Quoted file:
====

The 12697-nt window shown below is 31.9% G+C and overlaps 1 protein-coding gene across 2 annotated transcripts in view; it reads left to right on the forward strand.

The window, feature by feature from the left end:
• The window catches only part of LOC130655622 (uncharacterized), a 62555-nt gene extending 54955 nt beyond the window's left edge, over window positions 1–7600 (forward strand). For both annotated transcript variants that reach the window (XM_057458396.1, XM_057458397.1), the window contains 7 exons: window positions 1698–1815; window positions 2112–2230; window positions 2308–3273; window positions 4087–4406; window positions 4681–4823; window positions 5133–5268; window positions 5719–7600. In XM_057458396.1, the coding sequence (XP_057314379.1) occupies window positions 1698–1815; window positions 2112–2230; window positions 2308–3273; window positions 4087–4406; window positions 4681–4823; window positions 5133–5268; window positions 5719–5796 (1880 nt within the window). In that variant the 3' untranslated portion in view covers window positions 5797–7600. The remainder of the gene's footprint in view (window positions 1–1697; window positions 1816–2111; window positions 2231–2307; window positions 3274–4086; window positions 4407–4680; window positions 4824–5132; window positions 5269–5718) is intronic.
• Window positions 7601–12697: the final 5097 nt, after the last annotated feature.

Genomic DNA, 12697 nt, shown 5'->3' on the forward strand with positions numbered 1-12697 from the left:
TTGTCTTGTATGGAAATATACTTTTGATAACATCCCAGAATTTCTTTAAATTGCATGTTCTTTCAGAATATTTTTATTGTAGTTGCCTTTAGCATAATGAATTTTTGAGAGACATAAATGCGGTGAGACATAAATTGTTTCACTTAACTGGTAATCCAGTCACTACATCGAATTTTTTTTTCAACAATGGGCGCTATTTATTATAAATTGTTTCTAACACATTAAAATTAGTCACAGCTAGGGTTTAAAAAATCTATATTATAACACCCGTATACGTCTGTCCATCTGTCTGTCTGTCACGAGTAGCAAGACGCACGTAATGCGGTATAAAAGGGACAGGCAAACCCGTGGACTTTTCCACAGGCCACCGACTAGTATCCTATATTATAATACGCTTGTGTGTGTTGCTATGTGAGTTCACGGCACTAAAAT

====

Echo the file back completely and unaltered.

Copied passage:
The 12697-nt window shown below is 31.9% G+C and overlaps 1 protein-coding gene across 2 annotated transcripts in view; it reads left to right on the forward strand.

The window, feature by feature from the left end:
• The window catches only part of LOC130655622 (uncharacterized), a 62555-nt gene extending 54955 nt beyond the window's left edge, over window positions 1–7600 (forward strand). For both annotated transcript variants that reach the window (XM_057458396.1, XM_057458397.1), the window contains 7 exons: window positions 1698–1815; window positions 2112–2230; window positions 2308–3273; window positions 4087–4406; window positions 4681–4823; window positions 5133–5268; window positions 5719–7600. In XM_057458396.1, the coding sequence (XP_057314379.1) occupies window positions 1698–1815; window positions 2112–2230; window positions 2308–3273; window positions 4087–4406; window positions 4681–4823; window positions 5133–5268; window positions 5719–5796 (1880 nt within the window). In that variant the 3' untranslated portion in view covers window positions 5797–7600. The remainder of the gene's footprint in view (window positions 1–1697; window positions 1816–2111; window positions 2231–2307; window positions 3274–4086; window positions 4407–4680; window positions 4824–5132; window positions 5269–5718) is intronic.
• Window positions 7601–12697: the final 5097 nt, after the last annotated feature.

Genomic DNA, 12697 nt, shown 5'->3' on the forward strand with positions numbered 1-12697 from the left:
TTGTCTTGTATGGAAATATACTTTTGATAACATCCCAGAATTTCTTTAAATTGCATGTTCTTTCAGAATATTTTTATTGTAGTTGCCTTTAGCATAATGAATTTTTGAGAGACATAAATGCGGTGAGACATAAATTGTTTCACTTAACTGGTAATCCAGTCACTACATCGAATTTTTTTTTCAACAATGGGCGCTATTTATTATAAATTGTTTCTAACACATTAAAATTAGTCACAGCTAGGGTTTAAAAAATCTATATTATAACACCCGTATACGTCTGTCCATCTGTCTGTCTGTCACGAGTAGCAAGACGCACGTAATGCGGTATAAAAGGGACAGGCAAACCCGTGGACTTTTCCACAGGCCACCGACTAGTATCCTATATTATAATACGCTTGTGTGTGTTGCTATGTGAGTTCACGGCACTAAAAT